Astronomy Picture of the Day

Discover the cosmos! Each day a different image or photograph of our fascinating universe is featured, along with a brief explanation written by a professional astronomer.

2001 July 16
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Water Found Around Nearby Star CW Leonis
Drawing Credit: SWAS, Harvard SAO, NASA

Explanation: Do worlds outside our Solar System have oceans of water like Earth? An indication that such worlds might exist was bolstered recently by new evidence that nearby star system CW Leonis harbors water. Recent observations with the Submillimeter Wave Astronomy Satellite (SWAS) found significant detections of light at specific colors emitted by water. A hypothesis quickly arose that the activity of the central star is vaporizing water from a cloud of comets that surrounds the star -- a cloud that may be similar to the Kuiper Belt of comets that surrounds our own Sun. The above drawing depicts the CW Leonis system with its hypothesized cloud of water-bearing comets situated to a ring. The closest comets are depicted as showing tails rich in water vapor pointing away from the star. Far from the central star, however, comets should not show significant tails and should be more sparsely spaced. The central star, also known as IRC+10216, is an aging giant star located about 500 light-years away toward the constellation of Leo.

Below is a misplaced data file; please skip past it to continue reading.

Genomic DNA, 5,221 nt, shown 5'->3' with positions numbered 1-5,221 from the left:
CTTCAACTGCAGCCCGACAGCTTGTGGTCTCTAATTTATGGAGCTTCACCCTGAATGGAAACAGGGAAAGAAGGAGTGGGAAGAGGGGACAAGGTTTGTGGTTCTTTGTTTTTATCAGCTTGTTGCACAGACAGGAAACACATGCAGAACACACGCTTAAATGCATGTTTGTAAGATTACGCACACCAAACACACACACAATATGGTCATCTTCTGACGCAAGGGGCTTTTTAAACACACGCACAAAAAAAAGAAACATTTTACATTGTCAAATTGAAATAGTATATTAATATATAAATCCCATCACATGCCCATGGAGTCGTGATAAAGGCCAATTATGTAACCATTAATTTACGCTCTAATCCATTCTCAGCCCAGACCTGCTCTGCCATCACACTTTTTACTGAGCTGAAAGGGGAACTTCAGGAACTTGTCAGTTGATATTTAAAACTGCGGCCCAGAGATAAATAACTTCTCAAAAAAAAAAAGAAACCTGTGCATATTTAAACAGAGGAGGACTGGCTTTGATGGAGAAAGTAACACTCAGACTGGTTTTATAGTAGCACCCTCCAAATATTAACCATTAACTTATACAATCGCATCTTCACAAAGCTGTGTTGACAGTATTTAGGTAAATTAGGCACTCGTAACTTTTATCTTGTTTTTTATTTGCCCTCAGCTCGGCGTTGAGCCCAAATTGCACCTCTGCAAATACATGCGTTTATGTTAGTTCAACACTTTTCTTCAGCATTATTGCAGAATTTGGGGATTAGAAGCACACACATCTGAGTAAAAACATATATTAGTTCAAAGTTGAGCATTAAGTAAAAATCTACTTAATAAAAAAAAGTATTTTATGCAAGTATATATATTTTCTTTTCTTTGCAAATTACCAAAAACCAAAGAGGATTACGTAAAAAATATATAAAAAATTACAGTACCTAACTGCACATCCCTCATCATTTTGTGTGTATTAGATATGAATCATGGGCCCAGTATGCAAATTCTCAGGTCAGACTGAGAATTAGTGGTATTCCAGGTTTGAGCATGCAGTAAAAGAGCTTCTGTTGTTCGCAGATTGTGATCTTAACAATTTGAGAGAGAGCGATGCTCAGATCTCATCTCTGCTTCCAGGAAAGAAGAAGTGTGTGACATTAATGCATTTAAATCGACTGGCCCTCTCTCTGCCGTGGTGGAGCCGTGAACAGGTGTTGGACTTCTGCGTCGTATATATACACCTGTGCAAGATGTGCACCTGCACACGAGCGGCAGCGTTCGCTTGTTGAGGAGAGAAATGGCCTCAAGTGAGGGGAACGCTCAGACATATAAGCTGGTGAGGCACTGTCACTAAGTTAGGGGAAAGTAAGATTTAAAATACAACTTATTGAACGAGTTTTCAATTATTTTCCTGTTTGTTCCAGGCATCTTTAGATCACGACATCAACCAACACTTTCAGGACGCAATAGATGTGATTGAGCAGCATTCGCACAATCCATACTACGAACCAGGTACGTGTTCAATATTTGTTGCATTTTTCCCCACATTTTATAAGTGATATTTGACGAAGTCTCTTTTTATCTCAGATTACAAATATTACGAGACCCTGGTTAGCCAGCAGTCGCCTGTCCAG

Tomorrow's picture: Swirling Keyhole

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Authors & editors: Robert Nemiroff (MTU) & Jerry Bonnell (USRA)
NASA Technical Rep.: Jay Norris. Specific rights apply.
A service of: LHEA at NASA/ GSFC
& Michigan Tech. U.